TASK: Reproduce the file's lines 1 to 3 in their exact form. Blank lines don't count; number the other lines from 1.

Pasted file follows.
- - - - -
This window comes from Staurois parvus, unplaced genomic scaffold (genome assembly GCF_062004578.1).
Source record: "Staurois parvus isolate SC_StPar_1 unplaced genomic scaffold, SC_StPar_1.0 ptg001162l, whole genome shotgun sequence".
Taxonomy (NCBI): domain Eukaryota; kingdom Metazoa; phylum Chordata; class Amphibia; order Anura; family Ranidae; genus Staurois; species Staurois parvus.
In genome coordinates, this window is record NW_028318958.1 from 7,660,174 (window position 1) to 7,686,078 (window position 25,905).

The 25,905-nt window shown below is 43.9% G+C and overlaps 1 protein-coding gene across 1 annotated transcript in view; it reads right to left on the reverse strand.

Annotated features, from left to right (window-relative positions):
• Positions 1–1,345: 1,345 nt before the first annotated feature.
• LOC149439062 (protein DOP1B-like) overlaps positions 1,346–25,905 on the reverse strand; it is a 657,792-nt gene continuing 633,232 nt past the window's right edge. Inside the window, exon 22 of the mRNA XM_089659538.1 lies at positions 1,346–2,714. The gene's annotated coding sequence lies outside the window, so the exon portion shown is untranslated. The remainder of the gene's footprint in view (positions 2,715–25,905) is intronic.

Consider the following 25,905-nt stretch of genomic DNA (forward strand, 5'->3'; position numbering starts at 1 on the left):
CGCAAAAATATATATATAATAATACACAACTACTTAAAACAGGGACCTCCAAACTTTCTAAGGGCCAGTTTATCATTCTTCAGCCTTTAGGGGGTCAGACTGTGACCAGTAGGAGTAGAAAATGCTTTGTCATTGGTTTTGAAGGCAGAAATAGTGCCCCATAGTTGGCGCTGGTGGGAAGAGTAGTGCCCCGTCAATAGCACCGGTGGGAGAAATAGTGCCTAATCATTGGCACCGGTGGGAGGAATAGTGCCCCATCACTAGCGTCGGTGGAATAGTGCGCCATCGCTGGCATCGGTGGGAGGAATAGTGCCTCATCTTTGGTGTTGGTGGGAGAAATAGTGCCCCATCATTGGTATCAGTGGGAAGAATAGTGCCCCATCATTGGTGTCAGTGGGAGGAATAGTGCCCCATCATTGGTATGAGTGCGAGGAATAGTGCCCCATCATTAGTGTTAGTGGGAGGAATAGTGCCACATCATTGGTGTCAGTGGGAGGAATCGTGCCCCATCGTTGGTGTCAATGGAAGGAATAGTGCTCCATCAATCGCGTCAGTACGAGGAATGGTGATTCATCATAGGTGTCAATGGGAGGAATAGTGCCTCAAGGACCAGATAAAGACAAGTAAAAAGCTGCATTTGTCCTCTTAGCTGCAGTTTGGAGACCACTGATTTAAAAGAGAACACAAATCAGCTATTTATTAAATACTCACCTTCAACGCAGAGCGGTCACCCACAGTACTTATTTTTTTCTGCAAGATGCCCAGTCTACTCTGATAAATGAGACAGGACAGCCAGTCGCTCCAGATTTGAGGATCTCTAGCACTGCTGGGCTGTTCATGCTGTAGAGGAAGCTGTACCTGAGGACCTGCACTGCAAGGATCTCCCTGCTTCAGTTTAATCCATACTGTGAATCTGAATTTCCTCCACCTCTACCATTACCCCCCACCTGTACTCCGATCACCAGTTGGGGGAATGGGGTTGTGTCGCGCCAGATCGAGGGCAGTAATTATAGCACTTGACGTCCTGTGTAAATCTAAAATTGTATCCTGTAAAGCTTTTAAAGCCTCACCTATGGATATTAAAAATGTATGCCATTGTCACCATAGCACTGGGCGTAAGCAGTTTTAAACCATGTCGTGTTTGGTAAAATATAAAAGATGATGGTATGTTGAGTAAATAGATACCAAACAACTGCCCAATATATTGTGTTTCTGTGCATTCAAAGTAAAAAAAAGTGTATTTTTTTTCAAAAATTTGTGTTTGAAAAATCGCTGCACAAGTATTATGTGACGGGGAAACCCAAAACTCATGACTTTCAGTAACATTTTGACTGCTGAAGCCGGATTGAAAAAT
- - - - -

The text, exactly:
This window comes from Staurois parvus, unplaced genomic scaffold (genome assembly GCF_062004578.1).
Source record: "Staurois parvus isolate SC_StPar_1 unplaced genomic scaffold, SC_StPar_1.0 ptg001162l, whole genome shotgun sequence".
Taxonomy (NCBI): domain Eukaryota; kingdom Metazoa; phylum Chordata; class Amphibia; order Anura; family Ranidae; genus Staurois; species Staurois parvus.